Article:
The lake as it appears in relation to Tecopa on GoogleEarth is shown below.
Edwin was descended from Jonathan and Eliza (Topham) Grimshaw; an abbreviated descendant chart showing Ed as their grandson is shown in the chart below. The second chart shows the connection back to the Edward and Dorothy (Raner) Grimshaw line in Yorkshire. Edwin is a 9th generation descendant of Edward and Dorothy Grimshaw.
William Grimshaw & Theodosia unknown
|—Jonathan Grimshaw (20 Jul 1783 – 6 Nov 1844) & Sarah Pickersgill (2 Mar 1781 – )
|—|—John Grimshaw (9 Dec 1808 – 14 Feb 1849)
|—|—David Grimshaw (11 Apr 1811 – )
|—|—Theodosia Grimshaw (3 Jan 1814 – )
|—|—Sarah Grimshaw (31 Dec 1815 – )
|—|—Jonathan Grimshaw (24 Jan 1818 – 31 Aug 1897) & Eliza Maria Topham (2 May 1818 – 6 Feb 1876)
|—|—|—Elizabeth Grimshaw (23 Apr 1842 – ) & George Ludwig Faulhaber (6 Apr 1838 – )
|—|—|—Emma Grimshaw (24 Aug 1843 – ) & John Peter Fromme Jr. (22 Oct 1840 – 11 Mar 1877)
|—|—|—Jane Eliza Grimshaw (31 Jan 1845 – Circa 10 Sep 1845)
|—|—|—Eliza Lovesey Grimshaw (31 Jan 1845 – )
|—|—|—Maria Grimshaw (25 Jan 1847 – ) & Benton Hart (or Howard) Ingram (24 Nov 1838 -)
|—|—|—Caroline Grimshaw (4 Jan 1848 – )
|—|—|—Arthur Pickersgill Grimshaw (20 Jan 1849 – 25 Apr 1914) & Julia E Carter (14 Nov 1850 – 17 Jan 1926). Married 20 Sep 1870, Logan Co., Ohio
|—|—|—Fanny Cummings Grimshaw (21 Sep 1850 – )
|—|—|—Jonathan Topham Grimshaw (28 Nov 1852 – ) & Nannie G Major (14 Sep 1856 – )
|—|—|—|—Thomas Topham Grimshaw (12 Apr 1879 – )
|—|—|—|—Lelia Fannie Grimshaw (15 Nov 1880 – )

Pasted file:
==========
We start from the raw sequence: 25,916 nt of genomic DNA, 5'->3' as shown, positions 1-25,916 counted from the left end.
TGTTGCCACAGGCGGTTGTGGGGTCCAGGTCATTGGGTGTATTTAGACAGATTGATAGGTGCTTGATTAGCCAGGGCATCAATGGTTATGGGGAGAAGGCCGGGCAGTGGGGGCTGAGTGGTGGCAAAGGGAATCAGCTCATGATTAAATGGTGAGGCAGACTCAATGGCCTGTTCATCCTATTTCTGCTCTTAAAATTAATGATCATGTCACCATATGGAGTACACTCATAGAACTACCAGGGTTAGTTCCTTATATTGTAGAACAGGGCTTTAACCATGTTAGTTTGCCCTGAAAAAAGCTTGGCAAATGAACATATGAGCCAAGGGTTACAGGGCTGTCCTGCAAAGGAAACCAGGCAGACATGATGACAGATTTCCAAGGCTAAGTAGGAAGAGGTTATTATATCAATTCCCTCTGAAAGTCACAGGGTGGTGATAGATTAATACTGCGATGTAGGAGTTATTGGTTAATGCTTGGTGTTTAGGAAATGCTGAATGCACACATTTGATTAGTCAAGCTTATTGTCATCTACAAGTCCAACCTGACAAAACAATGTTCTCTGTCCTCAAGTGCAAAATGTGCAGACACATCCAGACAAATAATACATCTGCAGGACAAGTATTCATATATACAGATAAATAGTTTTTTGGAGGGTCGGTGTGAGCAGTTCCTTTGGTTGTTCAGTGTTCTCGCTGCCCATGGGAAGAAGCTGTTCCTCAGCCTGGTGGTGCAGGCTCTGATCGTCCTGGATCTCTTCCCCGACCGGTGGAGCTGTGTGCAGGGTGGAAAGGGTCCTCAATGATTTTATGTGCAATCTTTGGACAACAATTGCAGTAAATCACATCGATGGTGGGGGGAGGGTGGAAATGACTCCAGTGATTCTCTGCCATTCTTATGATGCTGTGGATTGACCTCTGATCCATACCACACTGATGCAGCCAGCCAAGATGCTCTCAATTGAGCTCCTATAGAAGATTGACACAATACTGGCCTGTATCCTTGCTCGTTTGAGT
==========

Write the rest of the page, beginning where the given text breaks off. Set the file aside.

|—|—|—|—Guy Vivion Grimshaw (16 Mar 1889 – )
|—|—|—|—Edwin Lewis Grimshaw (18 May 1892/93 – 24 Apr 1969) & Minnie (Bacon) McQueary (1884-1964). Married 1936.
|—|—|—Sarah Lovesey Annette Grimshaw (22 Nov 1855 – 15 Jul 1904) & Herman J Rodman
|—|—Josiah Grimshaw (10 Dec 1819 – 13 Aug 1870)
|—|—Elizabeth Grimshaw (12 Dec 1822 – )
Edwin is descended the Yorkshire line of Grimshaws, with Edward and Dorothy (Raner) Grimshaw as progenitors. This line is presented in brief form below and is described in considerable detail in a companion webpage.
Edward Grimshaw (About 1559 – 22 Jun 1635) & Dorotye Raner
|–Abraham Grimshaw (1603 – 1670) & Sarah ( – 21 Sep 1695)
|–|–JeremyJeremiah Grimshaw* (21 Jul 1653 – 12 Aug 1721) & Mary Stockton ( – 6 Jan 1692/1693)
|–|–|–Joshua Grimshaw (12 Apr 1687 – 8 Jan 1764) & Jane Oddy (1686 – 1771)
|–|–|–|–John Grimshaw (5 Dec 1723 – ) & Hannah Fieldhouse
|–|–|–|–|–John Grimshaw (20 Jan 1760 – )
|–|–|–|–|–MaryGrimshaw (27 Sep 1761 – 5 Jul 1784)
|–|–|–|–|–William Grimshaw* (1764 – 5 Sep 1829) & Ann Grainger (1768 – 1805)
|–|–|–|–|–|–Jonathan Grimshaw (20 Jul 1784 – ) & Sarah Pickersgill
|–|–|–|–|–|–|–John Grimshaw (9 Dec 1808 – )
|–|–|–|–|–|–|–David Grimshaw (11 Apr 1811 – ) & Mary Atkinson (About 1811 – 19 Apr 1889)
|–|–|–|–|–|–|–|–John Atkinson Grimshaw (6 Sep 1836 – 31 Oct 1893) & Francis Theodosia Hubbarde
|–|–|–|–|–|–|–Theodosia Grimshaw (3 Jul 1814 – )
|–|–|–|–|–|–|–Sarah Grimshaw (31 Dec 1815 – )
|–|–|–|–|–|–|–Jonathan Grimshaw (24 Jan 1818 – ) & Eliza Topham
|–|–|–|–|–|–|–Josiah Grimshaw (9 Dec 1819 – 14 Aug 1870) & Sarah Clark (About 1825 – )